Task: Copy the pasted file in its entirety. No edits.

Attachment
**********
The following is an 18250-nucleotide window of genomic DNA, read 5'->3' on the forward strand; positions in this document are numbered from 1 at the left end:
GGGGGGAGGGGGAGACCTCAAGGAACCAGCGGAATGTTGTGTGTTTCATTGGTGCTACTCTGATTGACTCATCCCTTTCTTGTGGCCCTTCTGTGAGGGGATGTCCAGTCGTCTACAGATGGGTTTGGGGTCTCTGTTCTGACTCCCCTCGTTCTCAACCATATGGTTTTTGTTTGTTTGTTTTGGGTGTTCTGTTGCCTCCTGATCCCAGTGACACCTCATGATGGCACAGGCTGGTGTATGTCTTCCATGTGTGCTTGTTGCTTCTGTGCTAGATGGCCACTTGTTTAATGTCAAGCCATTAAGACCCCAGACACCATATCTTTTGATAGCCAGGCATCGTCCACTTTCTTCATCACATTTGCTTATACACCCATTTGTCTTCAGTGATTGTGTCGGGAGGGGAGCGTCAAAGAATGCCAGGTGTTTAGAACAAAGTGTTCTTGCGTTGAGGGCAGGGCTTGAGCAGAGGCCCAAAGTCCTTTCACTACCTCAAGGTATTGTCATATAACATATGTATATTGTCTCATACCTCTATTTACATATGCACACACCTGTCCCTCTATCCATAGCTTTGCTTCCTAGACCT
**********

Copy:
The following is an 18250-nucleotide window of genomic DNA, read 5'->3' on the forward strand; positions in this document are numbered from 1 at the left end:
GGGGGGAGGGGGAGACCTCAAGGAACCAGCGGAATGTTGTGTGTTTCATTGGTGCTACTCTGATTGACTCATCCCTTTCTTGTGGCCCTTCTGTGAGGGGATGTCCAGTCGTCTACAGATGGGTTTGGGGTCTCTGTTCTGACTCCCCTCGTTCTCAACCATATGGTTTTTGTTTGTTTGTTTTGGGTGTTCTGTTGCCTCCTGATCCCAGTGACACCTCATGATGGCACAGGCTGGTGTATGTCTTCCATGTGTGCTTGTTGCTTCTGTGCTAGATGGCCACTTGTTTAATGTCAAGCCATTAAGACCCCAGACACCATATCTTTTGATAGCCAGGCATCGTCCACTTTCTTCATCACATTTGCTTATACACCCATTTGTCTTCAGTGATTGTGTCGGGAGGGGAGCGTCAAAGAATGCCAGGTGTTTAGAACAAAGTGTTCTTGCGTTGAGGGCAGGGCTTGAGCAGAGGCCCAAAGTCCTTTCACTACCTCAAGGTATTGTCATATAACATATGTATATTGTCTCATACCTCTATTTACATATGCACACACCTGTCCCTCTATCCATAGCTTTGCTTCCTAGACCT